The youth mental health crisis is past the tipping point. The number of mental health hospitalizations among children and young adults doubled between 2016 and 2022, with inpatient stays for anxiety-related issues and eating disorders tripling over the same period.
That’s according to an analysis of claims data for over 24M Americans under the age of 21 in the new The Kids Are Not Alright report from Clarify Health Institute, whose high quality research is matched only by its stellar report titles.
To frame up just how dire the youth mental health crisis has gotten (2016-2022):
- Clarify found a 124% overall increase in mental health inpatient (IP) hospital admissions
- A 250% increase in IP admissions for anxiety and fear-related disorders
- A 221% increase in IP admissions for feeding and eating disorders
- A 96% increase in IP admissions for depressive disorders
- A 45% increase in mental health ED visits, including a 74% increase for suicidal ideation, attempts, and other self-harm
Looking at the annual incidence rates between conditions (vs. the utilization stats above), Clarify found a steep climb in new diagnoses for 8 of the 9 leading disorders:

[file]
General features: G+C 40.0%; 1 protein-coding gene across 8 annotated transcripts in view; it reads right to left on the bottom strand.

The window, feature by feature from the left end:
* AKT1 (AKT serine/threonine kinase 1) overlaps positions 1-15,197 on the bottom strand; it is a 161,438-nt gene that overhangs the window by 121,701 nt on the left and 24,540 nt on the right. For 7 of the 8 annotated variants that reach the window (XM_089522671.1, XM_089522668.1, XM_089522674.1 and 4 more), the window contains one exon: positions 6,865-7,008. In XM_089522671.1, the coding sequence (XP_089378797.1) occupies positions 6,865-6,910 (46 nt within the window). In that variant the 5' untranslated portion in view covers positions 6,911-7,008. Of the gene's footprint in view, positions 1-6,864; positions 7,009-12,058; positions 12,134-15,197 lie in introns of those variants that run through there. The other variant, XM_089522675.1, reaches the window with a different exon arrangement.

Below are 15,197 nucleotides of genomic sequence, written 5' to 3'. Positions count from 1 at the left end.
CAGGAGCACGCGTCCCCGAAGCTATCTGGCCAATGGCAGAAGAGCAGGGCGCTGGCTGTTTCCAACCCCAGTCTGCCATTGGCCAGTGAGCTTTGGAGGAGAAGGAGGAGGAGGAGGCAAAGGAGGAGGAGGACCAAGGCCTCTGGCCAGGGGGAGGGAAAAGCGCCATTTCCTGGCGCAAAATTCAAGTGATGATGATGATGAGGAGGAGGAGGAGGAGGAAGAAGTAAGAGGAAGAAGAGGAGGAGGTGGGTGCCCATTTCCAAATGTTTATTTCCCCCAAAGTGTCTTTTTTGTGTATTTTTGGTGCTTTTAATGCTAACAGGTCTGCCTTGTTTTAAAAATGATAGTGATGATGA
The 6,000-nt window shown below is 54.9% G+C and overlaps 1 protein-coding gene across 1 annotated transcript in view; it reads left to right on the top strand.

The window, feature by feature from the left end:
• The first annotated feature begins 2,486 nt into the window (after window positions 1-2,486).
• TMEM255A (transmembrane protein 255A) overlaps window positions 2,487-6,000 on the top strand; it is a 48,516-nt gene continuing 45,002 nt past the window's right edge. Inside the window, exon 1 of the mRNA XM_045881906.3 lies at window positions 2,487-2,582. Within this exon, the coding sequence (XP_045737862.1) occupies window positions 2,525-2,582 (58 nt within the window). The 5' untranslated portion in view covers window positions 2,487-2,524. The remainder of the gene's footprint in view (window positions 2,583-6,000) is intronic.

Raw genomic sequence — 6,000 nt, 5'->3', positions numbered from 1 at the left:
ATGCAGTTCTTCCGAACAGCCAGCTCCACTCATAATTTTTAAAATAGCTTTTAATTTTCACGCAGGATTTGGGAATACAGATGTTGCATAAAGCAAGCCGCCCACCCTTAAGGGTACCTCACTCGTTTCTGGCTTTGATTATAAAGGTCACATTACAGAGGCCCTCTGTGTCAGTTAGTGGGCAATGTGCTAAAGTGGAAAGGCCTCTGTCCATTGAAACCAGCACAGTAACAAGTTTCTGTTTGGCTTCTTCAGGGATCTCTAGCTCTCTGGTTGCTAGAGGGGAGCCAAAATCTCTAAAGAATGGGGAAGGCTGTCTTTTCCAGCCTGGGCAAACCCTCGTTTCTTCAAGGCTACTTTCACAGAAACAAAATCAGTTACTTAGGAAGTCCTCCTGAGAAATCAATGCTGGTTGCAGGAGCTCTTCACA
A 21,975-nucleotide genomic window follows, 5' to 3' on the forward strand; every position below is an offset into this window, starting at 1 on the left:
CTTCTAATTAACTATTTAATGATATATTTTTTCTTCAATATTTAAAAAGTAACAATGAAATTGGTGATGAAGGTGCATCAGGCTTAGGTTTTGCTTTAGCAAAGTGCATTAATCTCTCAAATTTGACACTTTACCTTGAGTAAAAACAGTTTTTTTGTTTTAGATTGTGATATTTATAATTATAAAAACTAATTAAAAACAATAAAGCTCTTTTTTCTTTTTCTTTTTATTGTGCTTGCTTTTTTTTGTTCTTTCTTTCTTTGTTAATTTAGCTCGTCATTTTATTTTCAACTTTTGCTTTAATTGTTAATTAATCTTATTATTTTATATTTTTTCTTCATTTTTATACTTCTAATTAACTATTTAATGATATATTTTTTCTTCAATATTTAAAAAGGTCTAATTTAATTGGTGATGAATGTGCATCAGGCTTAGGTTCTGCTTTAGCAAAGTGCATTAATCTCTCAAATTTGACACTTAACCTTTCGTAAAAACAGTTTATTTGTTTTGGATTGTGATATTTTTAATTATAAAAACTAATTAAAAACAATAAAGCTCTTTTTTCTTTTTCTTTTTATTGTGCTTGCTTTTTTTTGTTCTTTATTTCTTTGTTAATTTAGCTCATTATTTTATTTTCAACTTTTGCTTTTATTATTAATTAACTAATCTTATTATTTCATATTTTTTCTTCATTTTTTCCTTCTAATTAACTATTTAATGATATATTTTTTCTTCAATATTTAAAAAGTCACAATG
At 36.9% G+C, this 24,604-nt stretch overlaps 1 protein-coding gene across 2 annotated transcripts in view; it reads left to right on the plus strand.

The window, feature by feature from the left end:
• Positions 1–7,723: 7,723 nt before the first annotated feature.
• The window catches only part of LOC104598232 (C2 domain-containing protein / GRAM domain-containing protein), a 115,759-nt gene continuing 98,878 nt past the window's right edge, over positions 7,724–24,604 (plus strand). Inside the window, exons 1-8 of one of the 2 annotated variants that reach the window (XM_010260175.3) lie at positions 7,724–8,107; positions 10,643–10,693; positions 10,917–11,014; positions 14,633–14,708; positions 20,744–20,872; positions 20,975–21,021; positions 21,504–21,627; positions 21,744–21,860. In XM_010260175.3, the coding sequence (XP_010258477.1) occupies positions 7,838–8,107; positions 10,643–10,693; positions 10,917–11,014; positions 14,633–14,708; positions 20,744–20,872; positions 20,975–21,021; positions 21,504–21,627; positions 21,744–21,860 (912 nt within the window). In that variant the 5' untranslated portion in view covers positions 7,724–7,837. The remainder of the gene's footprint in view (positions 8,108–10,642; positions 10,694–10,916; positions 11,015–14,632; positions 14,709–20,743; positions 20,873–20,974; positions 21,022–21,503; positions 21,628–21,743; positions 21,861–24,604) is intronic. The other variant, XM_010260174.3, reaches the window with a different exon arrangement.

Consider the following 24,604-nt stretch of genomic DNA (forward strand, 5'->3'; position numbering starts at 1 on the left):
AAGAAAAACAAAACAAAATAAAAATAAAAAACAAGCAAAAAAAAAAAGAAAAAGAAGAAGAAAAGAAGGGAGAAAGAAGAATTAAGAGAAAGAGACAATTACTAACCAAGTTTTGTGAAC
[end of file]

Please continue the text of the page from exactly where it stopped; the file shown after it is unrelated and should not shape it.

- Feeding and eating disorders had the highest rate of growth (44%), followed by anxiety and fear disorders (40%), and obsessive-compulsive disorders (38%).
- Only diagnoses for disruptive and conduct disorders decreased (16%) between 2016-2022, although some volatility in diagnosing was seen at the start of the pandemic (Ex. anxiety conditions saw a 14% decrease in 2020, followed by a 36% YoY increase).
Another interesting slice of the data highlighted the differences in mental health IP utilization by age and sex, showing a particularly tough increase for girls between the ages of 12 and 18.
- IP admissions for adolescent girls were twice as high as boys in the same age group across the entire time period (27 vs 11 per 1k), with Clarify pointing to ubiquitous social media as a primary contributor.
If the goal of Clarify’s report was to provide a clearer picture of youth mental health care utilization, it succeeded by highlighting just how bleak the current landscape looks. It’s well known that the pandemic didn’t do younger generations’ mental health any favors, but these statistics are a stark reminder that there’s an urgent need to heed the calls-to-action from groups like these pediatric mental health societies and the Surgeon General.